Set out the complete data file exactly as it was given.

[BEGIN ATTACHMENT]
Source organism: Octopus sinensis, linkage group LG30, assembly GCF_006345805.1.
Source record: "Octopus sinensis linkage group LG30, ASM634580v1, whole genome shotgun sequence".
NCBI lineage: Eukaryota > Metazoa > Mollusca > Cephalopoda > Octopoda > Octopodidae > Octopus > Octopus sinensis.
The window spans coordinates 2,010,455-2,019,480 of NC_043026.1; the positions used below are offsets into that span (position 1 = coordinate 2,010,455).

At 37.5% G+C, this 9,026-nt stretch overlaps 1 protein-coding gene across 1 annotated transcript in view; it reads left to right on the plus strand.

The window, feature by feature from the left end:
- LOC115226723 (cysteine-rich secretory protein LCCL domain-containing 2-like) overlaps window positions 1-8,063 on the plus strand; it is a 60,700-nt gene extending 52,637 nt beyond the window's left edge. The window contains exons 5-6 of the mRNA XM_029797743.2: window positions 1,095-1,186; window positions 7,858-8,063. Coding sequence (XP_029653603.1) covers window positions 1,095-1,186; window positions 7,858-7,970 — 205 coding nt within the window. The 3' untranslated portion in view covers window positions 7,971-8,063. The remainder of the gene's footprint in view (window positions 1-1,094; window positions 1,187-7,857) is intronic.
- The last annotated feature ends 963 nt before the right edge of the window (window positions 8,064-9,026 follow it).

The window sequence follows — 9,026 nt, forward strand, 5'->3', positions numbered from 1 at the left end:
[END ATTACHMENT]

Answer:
Source organism: Octopus sinensis, linkage group LG30, assembly GCF_006345805.1.
Source record: "Octopus sinensis linkage group LG30, ASM634580v1, whole genome shotgun sequence".
NCBI lineage: Eukaryota > Metazoa > Mollusca > Cephalopoda > Octopoda > Octopodidae > Octopus > Octopus sinensis.
The window spans coordinates 2,010,455-2,019,480 of NC_043026.1; the positions used below are offsets into that span (position 1 = coordinate 2,010,455).

At 37.5% G+C, this 9,026-nt stretch overlaps 1 protein-coding gene across 1 annotated transcript in view; it reads left to right on the plus strand.

The window, feature by feature from the left end:
- LOC115226723 (cysteine-rich secretory protein LCCL domain-containing 2-like) overlaps window positions 1-8,063 on the plus strand; it is a 60,700-nt gene extending 52,637 nt beyond the window's left edge. The window contains exons 5-6 of the mRNA XM_029797743.2: window positions 1,095-1,186; window positions 7,858-8,063. Coding sequence (XP_029653603.1) covers window positions 1,095-1,186; window positions 7,858-7,970 — 205 coding nt within the window. The 3' untranslated portion in view covers window positions 7,971-8,063. The remainder of the gene's footprint in view (window positions 1-1,094; window positions 1,187-7,857) is intronic.
- The last annotated feature ends 963 nt before the right edge of the window (window positions 8,064-9,026 follow it).

The window sequence follows — 9,026 nt, forward strand, 5'->3', positions numbered from 1 at the left end: